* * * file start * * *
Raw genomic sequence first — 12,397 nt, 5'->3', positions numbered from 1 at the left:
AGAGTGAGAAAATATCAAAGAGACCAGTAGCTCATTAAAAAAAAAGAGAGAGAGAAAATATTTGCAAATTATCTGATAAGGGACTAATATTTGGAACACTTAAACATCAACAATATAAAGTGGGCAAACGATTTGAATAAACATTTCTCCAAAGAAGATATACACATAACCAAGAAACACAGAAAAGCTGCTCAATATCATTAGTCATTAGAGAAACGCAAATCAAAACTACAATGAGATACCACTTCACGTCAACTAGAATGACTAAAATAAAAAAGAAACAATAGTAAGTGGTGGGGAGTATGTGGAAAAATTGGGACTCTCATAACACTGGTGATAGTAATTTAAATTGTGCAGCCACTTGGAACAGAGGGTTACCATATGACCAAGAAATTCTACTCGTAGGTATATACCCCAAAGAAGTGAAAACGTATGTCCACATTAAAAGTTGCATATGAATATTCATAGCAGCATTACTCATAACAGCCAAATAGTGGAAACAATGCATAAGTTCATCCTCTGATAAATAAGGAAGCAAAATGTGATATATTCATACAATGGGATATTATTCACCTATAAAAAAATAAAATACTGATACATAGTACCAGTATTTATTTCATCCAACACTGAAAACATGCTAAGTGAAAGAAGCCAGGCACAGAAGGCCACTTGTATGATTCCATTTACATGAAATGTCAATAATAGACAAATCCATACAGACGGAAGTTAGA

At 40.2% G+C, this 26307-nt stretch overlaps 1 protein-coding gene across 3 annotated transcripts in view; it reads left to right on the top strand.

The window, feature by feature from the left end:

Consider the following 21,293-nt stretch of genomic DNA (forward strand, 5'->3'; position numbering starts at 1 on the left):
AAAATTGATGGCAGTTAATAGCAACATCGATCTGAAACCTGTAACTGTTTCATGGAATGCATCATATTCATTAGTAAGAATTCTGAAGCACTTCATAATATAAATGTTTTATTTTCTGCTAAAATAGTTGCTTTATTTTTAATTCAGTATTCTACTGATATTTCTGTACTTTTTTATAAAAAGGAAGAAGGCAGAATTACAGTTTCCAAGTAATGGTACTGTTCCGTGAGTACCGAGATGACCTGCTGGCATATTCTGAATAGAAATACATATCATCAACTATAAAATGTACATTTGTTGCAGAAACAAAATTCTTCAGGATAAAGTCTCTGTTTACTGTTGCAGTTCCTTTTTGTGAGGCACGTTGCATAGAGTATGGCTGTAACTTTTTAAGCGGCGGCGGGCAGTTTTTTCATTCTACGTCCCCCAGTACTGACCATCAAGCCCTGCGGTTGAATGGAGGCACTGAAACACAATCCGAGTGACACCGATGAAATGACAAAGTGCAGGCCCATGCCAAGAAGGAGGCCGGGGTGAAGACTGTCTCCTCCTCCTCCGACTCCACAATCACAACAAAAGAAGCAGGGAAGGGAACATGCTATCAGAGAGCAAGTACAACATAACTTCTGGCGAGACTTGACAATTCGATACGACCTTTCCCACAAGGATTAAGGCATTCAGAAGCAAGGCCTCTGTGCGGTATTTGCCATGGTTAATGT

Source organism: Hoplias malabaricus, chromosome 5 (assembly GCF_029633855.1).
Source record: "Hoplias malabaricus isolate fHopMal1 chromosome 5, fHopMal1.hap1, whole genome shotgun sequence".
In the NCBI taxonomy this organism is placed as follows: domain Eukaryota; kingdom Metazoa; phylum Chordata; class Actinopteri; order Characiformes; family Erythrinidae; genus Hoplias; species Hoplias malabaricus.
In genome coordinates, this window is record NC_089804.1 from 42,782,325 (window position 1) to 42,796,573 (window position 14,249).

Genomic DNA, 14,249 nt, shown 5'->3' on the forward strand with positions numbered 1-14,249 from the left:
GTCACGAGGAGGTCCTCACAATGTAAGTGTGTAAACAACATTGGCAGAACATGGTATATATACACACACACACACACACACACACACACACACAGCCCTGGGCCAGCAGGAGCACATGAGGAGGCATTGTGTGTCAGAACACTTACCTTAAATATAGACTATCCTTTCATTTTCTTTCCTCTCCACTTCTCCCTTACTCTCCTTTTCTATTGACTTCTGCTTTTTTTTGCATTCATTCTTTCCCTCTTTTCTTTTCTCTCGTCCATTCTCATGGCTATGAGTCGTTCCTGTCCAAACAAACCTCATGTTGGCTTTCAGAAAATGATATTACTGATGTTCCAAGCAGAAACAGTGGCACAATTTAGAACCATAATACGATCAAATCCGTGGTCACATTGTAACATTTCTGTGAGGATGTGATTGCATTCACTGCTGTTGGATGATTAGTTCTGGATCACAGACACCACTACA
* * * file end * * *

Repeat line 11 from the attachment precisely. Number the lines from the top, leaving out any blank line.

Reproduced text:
Genomic DNA, 14,249 nt, shown 5'->3' on the forward strand with positions numbered 1-14,249 from the left: